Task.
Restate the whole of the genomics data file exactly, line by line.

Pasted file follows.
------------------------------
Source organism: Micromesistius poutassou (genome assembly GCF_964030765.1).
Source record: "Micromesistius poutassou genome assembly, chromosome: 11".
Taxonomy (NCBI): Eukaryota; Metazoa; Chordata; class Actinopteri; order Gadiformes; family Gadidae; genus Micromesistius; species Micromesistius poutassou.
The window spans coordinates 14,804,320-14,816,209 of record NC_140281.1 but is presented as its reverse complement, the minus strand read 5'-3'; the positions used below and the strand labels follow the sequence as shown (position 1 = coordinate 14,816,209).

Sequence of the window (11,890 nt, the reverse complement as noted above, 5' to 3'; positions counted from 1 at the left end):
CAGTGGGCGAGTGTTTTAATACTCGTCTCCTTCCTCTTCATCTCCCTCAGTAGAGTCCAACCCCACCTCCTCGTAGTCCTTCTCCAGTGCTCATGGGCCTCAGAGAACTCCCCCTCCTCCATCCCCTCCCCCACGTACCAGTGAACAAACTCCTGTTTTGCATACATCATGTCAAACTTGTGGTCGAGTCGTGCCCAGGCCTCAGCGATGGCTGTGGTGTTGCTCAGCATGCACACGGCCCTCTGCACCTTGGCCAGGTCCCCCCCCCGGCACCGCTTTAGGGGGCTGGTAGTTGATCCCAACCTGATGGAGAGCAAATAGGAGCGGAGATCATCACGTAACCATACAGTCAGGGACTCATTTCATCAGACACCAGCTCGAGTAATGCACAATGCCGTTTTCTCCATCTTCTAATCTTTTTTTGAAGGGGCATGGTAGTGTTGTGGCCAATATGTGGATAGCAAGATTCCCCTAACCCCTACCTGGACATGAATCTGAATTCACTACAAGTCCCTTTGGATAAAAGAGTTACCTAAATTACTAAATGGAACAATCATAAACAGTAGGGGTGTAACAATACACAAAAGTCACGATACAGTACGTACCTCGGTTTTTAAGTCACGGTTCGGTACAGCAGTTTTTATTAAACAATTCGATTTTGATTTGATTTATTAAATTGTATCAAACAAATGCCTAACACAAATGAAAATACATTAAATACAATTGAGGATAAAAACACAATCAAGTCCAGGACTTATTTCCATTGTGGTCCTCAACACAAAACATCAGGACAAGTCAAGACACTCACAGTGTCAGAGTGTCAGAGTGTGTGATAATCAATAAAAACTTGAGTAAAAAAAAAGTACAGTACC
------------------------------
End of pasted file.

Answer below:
Source organism: Micromesistius poutassou (genome assembly GCF_964030765.1).
Source record: "Micromesistius poutassou genome assembly, chromosome: 11".
Taxonomy (NCBI): Eukaryota; Metazoa; Chordata; class Actinopteri; order Gadiformes; family Gadidae; genus Micromesistius; species Micromesistius poutassou.
The window spans coordinates 14,804,320-14,816,209 of record NC_140281.1 but is presented as its reverse complement, the minus strand read 5'-3'; the positions used below and the strand labels follow the sequence as shown (position 1 = coordinate 14,816,209).

Sequence of the window (11,890 nt, the reverse complement as noted above, 5' to 3'; positions counted from 1 at the left end):
CAGTGGGCGAGTGTTTTAATACTCGTCTCCTTCCTCTTCATCTCCCTCAGTAGAGTCCAACCCCACCTCCTCGTAGTCCTTCTCCAGTGCTCATGGGCCTCAGAGAACTCCCCCTCCTCCATCCCCTCCCCCACGTACCAGTGAACAAACTCCTGTTTTGCATACATCATGTCAAACTTGTGGTCGAGTCGTGCCCAGGCCTCAGCGATGGCTGTGGTGTTGCTCAGCATGCACACGGCCCTCTGCACCTTGGCCAGGTCCCCCCCCCGGCACCGCTTTAGGGGGCTGGTAGTTGATCCCAACCTGATGGAGAGCAAATAGGAGCGGAGATCATCACGTAACCATACAGTCAGGGACTCATTTCATCAGACACCAGCTCGAGTAATGCACAATGCCGTTTTCTCCATCTTCTAATCTTTTTTTGAAGGGGCATGGTAGTGTTGTGGCCAATATGTGGATAGCAAGATTCCCCTAACCCCTACCTGGACATGAATCTGAATTCACTACAAGTCCCTTTGGATAAAAGAGTTACCTAAATTACTAAATGGAACAATCATAAACAGTAGGGGTGTAACAATACACAAAAGTCACGATACAGTACGTACCTCGGTTTTTAAGTCACGGTTCGGTACAGCAGTTTTTATTAAACAATTCGATTTTGATTTGATTTATTAAATTGTATCAAACAAATGCCTAACACAAATGAAAATACATTAAATACAATTGAGGATAAAAACACAATCAAGTCCAGGACTTATTTCCATTGTGGTCCTCAACACAAAACATCAGGACAAGTCAAGACACTCACAGTGTCAGAGTGTCAGAGTGTGTGATAATCAATAAAAACTTGAGTAAAAAAAAAGTACAGTACC